The time warp swallowed me somewhere between the brownstone mansions of South Broad and the Singing Fountain on Passyunk. I can't pinpoint the exact spot. It was in the land of corrugated-plastic window awnings and perpetually open front doors. The afternoon sun was still high enough to shine on the short stoops of South Juniper Street. By the time I walked into Stogie Joe's, the spell was cast.
Eight white men on the far side of midlife pressed their bellies against a bar covered in white Formica. One wore a pinstripe suit. Another bared a heavy knee brace beneath shorts. A third drank Coors Light from a 7-ounce bottle. An unframed mirror, fringed with white Christmas-tree lights, reflected three old firefighter helmets perched on a ledge beneath a grid of acoustical ceiling tiles. Two preteen boys with crucifixes poking over Phillies T-shirts tucked into a square pizza across a table from a fortysomething dad whose white T-shirt said "Bada Bing!" above a stripperís silhouette.
The local news went live from the flowers for Harry Kalas at Citizens Bank Park. In the rest of Philadelphia, 38 years had passed since the Voice of the Phillies called his first at-bat. Not one seemed to have gone by in here.
Stogie Joe's is a new name for the old Passyunk Tavern. Other than changing the name, and expanding the menu and the seating area (into the space next door, within the next few weeks) co-owner Kristian Leuzzi has made good on his word. "It's a neighborhood bar," he said back in 2008, "and we want to keep it that way."
Given how much this part of South Philly has changed in the last couple years, that statement could have meant just about anything. While I slurped down a dozen top neck and little neck clams brought out on a scuffed-up pizza tin with a cup of cocktail sauce, the scene two blocks to the north might as well have been another world. Up there, hipsters swarmed Cantina Los Caballitos while, down the block, the sushi chefs at Izumi sliced hamachi. Down here, stacked copies of the South Philadelphia Public Record headlined a story about a proposed memorial statue for boxer Joey Giardello, whose last bout was 42 years ago.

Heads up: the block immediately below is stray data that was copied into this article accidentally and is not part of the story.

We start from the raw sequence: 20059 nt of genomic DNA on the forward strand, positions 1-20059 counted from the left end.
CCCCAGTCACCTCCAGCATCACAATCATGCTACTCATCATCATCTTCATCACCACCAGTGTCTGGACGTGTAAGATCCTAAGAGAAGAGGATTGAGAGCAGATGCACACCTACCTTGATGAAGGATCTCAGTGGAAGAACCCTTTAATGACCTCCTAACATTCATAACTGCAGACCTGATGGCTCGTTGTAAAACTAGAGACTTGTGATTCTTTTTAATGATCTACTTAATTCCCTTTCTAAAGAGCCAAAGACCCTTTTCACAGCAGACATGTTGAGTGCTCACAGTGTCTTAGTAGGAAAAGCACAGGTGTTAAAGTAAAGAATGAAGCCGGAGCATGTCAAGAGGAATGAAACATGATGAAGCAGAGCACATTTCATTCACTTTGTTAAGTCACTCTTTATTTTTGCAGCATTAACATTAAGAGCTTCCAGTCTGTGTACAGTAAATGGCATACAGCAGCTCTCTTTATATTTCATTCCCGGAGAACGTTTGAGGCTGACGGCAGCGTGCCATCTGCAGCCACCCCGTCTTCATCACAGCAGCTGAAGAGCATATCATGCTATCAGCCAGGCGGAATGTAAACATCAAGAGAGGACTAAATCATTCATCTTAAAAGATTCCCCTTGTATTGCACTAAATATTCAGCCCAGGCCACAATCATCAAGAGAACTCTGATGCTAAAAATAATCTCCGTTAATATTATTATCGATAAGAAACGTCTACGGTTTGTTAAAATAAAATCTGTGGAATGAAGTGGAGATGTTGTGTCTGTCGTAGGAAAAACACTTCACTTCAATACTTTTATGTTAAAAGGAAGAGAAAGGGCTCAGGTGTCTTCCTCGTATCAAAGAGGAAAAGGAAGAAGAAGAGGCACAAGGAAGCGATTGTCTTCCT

The metrosexual gentry may yet discover Stogie Joe's, but for now the place is a throwback to an era when taprooms had twice the comfort, half the fuss and none of the attitude cultivated by today's self-styled "dive bars." The menu lists nothing more complicated than linguine and crab gravy. Nothing better, probably, than my deeply satisfying roast pork and sautéed spinach sandwich. Draft beer starts at mass-market lager and ends with Yards. If you want music, feed the jukebox.
They donít make bars like they used to. Except when they do.
Stogie Joe's Tavern | 1801-1803 E. Passyunk Ave., 215-463-3030.
Mon.-Sat., 11 a.m.-2 a.m.; Sun., 2 p.m.-10 p.m.
Appetizers, $5-$13; sandwiches, $6-$9; pizza, stromboli, pasta, $7.50-$14; barbecue, $9.50-$19